The Thrill of Invention
A dedicated craftsman explores the invention of the airplane by recreating its predecessors.
- By Tom Crouch
- Air & Space magazine, May 1998
(Page 4 of 7)
The 1900 glider featured ash ribs bent to shape with steam, but even during the short service life of the aircraft, the ribs gradually flattened out. On the way to Kitty Hawk, Wilbur had intended to buy 18-foot lengths of spruce to serve as wing spars. But he could find no lumberyard that carried spruce in that length, and he was forced to settle for white pine spars two feet shorter.
"The covering of the machine was French sateen [a closely woven cotton], and it was put on the bias, so that no wire stays were needed to brace the surfaces diagonally," Wilbur wrote. Applied this way, so that the fibers aligned like cross-bracing wires, the fabric became a key element of the structure, holding the ribs and spars in place and distributing flight loads across the wing. The result was a tough, flexible wing capable of absorbing punishment that would probably break a more rigid structure.
The career of the first full-scale Wright aircraft lasted less than two weeks, from October 5 to 18. It was apparent from the outset that the wings developed far less lift than the calculations based on the Lilienthal tables had predicted. After one or two tries, the notion of tethering the kite to a tower was abandoned.
Since prevailing winds were almost never strong enough to lift the weight of a pilot, virtually all of the 1900 tests were conducted with the machine flown as an empty kite, or carrying a load of sand or chain. The brothers turned the situation to their advantage, measuring the actual performance of their glider and setting the stage for the creation of accurate aerodynamic tables.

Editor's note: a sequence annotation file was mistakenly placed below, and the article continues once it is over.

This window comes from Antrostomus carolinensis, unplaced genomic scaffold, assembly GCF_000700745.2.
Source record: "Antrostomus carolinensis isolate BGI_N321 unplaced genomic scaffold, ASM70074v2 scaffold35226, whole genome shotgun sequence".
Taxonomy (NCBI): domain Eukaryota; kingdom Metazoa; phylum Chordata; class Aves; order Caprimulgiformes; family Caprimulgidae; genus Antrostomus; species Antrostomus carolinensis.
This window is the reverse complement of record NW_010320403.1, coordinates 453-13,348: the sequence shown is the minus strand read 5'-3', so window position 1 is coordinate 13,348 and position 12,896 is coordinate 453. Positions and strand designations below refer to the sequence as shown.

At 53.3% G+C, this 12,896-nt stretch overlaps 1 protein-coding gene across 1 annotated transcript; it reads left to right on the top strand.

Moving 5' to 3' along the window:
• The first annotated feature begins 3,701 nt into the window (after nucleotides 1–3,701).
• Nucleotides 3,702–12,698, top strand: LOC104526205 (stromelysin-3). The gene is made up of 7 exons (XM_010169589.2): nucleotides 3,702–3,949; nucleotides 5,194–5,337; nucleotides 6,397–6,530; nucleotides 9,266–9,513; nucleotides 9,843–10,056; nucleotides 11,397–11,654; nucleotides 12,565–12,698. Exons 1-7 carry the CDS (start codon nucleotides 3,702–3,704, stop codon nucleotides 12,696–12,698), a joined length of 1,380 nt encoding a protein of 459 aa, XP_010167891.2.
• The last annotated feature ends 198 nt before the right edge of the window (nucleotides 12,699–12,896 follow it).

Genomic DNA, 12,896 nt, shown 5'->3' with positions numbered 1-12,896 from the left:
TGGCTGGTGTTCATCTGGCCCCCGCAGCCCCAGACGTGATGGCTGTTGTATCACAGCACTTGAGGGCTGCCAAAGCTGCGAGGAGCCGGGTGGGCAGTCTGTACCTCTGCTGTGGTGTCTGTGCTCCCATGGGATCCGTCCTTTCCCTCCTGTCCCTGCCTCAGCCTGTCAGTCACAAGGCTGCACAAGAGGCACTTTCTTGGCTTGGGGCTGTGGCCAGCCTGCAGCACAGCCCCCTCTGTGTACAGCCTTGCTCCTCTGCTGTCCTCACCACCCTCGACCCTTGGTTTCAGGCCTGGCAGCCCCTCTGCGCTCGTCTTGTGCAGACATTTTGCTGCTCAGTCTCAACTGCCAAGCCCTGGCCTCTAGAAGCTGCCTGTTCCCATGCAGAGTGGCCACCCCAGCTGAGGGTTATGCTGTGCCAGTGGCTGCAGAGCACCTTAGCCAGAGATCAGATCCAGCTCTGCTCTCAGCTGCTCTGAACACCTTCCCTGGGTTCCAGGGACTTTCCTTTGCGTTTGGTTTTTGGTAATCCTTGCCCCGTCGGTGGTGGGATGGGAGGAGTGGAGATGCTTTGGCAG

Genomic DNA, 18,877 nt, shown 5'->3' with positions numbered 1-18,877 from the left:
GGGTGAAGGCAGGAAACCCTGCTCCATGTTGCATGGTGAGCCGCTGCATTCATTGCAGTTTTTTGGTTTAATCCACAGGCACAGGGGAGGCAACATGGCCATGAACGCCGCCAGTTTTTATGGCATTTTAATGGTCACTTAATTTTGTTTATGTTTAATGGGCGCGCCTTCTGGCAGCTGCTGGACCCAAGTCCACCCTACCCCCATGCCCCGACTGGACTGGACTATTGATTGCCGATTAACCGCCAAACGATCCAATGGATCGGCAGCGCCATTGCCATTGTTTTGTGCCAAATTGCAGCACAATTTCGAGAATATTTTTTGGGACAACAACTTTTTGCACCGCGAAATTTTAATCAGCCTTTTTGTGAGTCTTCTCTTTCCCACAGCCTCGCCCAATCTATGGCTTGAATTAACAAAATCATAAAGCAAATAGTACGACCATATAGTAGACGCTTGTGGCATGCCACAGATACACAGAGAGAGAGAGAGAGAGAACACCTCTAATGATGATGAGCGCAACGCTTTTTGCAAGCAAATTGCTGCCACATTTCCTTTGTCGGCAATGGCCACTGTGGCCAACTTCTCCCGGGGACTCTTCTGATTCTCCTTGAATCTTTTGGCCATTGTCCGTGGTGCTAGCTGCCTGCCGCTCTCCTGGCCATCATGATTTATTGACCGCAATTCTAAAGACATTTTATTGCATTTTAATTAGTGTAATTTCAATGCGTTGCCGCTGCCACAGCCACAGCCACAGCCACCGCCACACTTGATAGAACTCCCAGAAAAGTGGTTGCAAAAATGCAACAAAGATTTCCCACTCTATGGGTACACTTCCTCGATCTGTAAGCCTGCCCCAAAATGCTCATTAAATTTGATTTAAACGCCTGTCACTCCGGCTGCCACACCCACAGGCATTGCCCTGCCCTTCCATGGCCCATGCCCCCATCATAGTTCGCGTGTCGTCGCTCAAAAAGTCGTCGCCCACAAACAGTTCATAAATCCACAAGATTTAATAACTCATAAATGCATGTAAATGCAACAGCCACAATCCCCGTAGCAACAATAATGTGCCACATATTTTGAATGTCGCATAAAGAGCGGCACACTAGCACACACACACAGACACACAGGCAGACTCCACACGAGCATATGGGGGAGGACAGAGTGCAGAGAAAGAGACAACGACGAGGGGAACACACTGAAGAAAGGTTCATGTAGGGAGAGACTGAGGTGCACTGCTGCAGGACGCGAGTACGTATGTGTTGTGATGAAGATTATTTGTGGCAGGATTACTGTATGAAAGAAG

They attached a grocer's scale to the kite line to measure the combined lift and drag force on the kite. They used an anemometer to record wind speed and measured the angle of the line to the horizontal with a clinometer. With that information, they calculated that their wings were generating only two-thirds the lift predicted by Lilienthal's table. They offered Tom Tate, the young son of one of their local helpers, some thrilling rides and thereby calculated the drag of an upright body. And they demonstrated the effectiveness of their control system with separate lines running to an operator on the ground.
To attempt some free glides, they moved to the nearest elevation, some small dunes known locally as the Kill Devil Hills, about four miles south of Kitty Hawk. Having lugged the glider part of the way up the slope of the tallest (100-foot) hill, they found the wind gusting to 25 mph. "As we hadÉno experience at all in gliding," Wilbur wrote, "we deemed it unsafe to attempt to leave the ground."
The next day was calmer and Wilbur made a dozen free glides totalling less than two minutes. The day produced one other pleasant surprise: They had planned for the pilot to run along the ground for takeoff, assume a prone flying position between the two halves of the lower wing, then land on his feet. They discovered, however, that two men could launch the glider, and that the pilot had no trouble landing while prone.
At the end of the day they returned to Kitty Hawk alone, having abandoned the machine that first carried them into the sky on the spot where it made its last landing. Mrs. Addie Tate, postmistress of Kitty Hawk and the brothers' hostess on the Outer Banks, asked them for the fabric to make dresses for her two daughters. The skeleton of the machine remained at the base of the Kill Devil Hills for some months, finally disappearing in a July 1901 gale. The 1900 Wright kite/glider is the least documented of the three vehicles. There are no contemporary drawings of either of the first two machines. Worse, in the entire collection of Wright photos, there are only three images of the 1900 machine. The brothers took a picture of Tom Tate proudly displaying a large drum fish with the glider in the background, but they neglected to photograph the details of the glider during assembly, the tower from which they flew it, or any of the free flights.